Wyoming recently made an agreement with Montana and Idaho to move bears into the Yellowstone area if needed for genetic diversity reasons, but the state does not have an agreement to move Yellowstone bears to other areas. Montana has previously moved bears into the Cabinet-Yaak area, including four between 1990 and 1992. A paper in 2005 showed the relocations, or augmentations as they called them, “succeeded in preventing the CYE population from becoming functionally extinct.” But the state’s 2022 preferred alternative is to allow bears to naturally recover the Bitterroot Ecosystem by allowing bears to disperse naturally to the region.
“Some citizens view animals that are brought into new areas by people very differently than they would view the same animals who arrived on their own,” reads Montana’s 2022 Grizzly Bear Management Plan. “Also, agencies typically have been reluctant to move an animal that has the potential to cause conflicts in its new home.”
Many hunters and outfitters, like Livingston, are waiting for bears to come off the endangered species list in Wyoming, Montana, and Idaho, and for hunting seasons to begin. The last time the feds delisted bears (in 2017, before USFWS was sued to relist them), Wyoming proposed hunting up to 22 bears: 10 in the Demographic Monitoring Area and 12 outside of the region. At the time, Idaho proposed hunting one bear and Montana declined to hold a season.
Some argue the best way to deal with problem bears, or bears engaging with humans, is by hunting. Livingston acknowledges this is a tricky solution. Hunters may not be able to target just the problem bears unless WGFD starts guiding those hunts. But even if hunters aren’t killing the bears likely to get in trouble, they are freeing up space in the recovery area for bears to be relocated.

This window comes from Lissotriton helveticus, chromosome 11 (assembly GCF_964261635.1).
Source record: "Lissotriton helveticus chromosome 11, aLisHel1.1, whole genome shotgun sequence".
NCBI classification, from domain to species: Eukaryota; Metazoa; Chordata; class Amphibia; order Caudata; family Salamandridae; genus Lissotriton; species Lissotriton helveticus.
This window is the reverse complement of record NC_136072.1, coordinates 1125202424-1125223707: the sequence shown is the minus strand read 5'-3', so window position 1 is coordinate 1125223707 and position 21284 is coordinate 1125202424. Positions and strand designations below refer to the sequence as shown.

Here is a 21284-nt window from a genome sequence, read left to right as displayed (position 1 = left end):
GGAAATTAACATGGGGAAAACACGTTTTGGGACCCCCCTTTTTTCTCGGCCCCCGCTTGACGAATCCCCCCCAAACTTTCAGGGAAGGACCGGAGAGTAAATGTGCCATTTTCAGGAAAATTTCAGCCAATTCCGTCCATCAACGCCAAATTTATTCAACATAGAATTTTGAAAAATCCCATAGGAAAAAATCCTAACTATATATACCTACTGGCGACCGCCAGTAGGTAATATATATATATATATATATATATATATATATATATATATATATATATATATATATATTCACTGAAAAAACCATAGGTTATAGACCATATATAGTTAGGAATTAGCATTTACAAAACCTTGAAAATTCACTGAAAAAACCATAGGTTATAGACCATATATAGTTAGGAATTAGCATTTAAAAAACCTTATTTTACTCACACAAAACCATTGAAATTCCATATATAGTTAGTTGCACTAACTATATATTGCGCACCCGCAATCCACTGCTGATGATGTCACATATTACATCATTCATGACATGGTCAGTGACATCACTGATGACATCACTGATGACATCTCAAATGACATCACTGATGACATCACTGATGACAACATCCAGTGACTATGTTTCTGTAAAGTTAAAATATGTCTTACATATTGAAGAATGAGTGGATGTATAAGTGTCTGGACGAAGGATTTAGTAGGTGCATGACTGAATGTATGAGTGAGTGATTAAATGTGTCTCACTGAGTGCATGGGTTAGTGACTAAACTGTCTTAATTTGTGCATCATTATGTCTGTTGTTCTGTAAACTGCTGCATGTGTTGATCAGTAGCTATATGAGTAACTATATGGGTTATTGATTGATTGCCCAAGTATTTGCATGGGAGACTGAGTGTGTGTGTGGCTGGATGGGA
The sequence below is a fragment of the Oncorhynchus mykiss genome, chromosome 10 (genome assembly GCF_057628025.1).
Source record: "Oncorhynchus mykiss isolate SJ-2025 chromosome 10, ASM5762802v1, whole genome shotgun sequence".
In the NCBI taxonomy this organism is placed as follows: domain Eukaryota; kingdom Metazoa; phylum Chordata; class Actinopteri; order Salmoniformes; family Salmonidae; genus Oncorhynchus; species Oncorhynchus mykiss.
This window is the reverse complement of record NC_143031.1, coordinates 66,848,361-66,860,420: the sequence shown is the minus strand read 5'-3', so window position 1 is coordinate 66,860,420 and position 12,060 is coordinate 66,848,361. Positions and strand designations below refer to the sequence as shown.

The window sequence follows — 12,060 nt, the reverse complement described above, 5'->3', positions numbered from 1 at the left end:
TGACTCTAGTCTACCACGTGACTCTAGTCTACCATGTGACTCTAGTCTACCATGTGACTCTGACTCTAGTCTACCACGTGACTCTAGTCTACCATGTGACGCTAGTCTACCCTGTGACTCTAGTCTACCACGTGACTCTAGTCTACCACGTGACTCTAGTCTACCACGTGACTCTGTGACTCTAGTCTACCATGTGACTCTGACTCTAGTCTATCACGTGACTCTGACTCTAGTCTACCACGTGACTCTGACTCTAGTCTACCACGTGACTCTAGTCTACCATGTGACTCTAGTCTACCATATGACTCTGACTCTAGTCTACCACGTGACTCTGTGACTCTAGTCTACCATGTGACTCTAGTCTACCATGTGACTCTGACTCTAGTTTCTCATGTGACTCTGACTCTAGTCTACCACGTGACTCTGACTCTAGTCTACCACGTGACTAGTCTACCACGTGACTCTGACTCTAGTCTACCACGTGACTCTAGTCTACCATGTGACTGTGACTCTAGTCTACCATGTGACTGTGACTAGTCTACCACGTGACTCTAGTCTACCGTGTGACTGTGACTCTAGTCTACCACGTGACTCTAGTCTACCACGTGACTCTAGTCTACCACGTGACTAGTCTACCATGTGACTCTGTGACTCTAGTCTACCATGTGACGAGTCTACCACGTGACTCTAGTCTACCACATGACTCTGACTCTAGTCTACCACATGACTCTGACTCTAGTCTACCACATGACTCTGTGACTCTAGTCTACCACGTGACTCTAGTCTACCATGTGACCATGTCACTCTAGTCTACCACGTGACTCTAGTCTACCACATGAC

“That’s why we have problem bears,” Livingston says. “They’re pushed to the front country because the populations in the backcountry are so high, yet have to go somewhere.”
Read Next: Are Grizzly Attacks Really on the Rise?
Ultimately, bears seldomly stay where they were dumped. Instead of euthanizing that cow-eating boar near Meeteetse, the feds and Wyoming biologists decided to relocate him. They drove for hours around the periphery of some of the most remote country in the Lower 48, ultimately dumping him about 40 miles away from where he was caught, with rugged mountains in between. A few weeks later, as biologists conducted routine aerial bear surveys, the bear’s signal popped up on a radio transceiver back near Meeteetse. But the bear wasn’t near the ranch and appeared to stay out of trouble.
More than five years later, Bruscino told me that the rancher occasionally picked up the old boar on his trail cameras at night. The bear wasn’t digging in the garbage or pawing at house windows, just wandering through the ranch—one more bear on an island surrounded by humans.
Read more OL+ stories.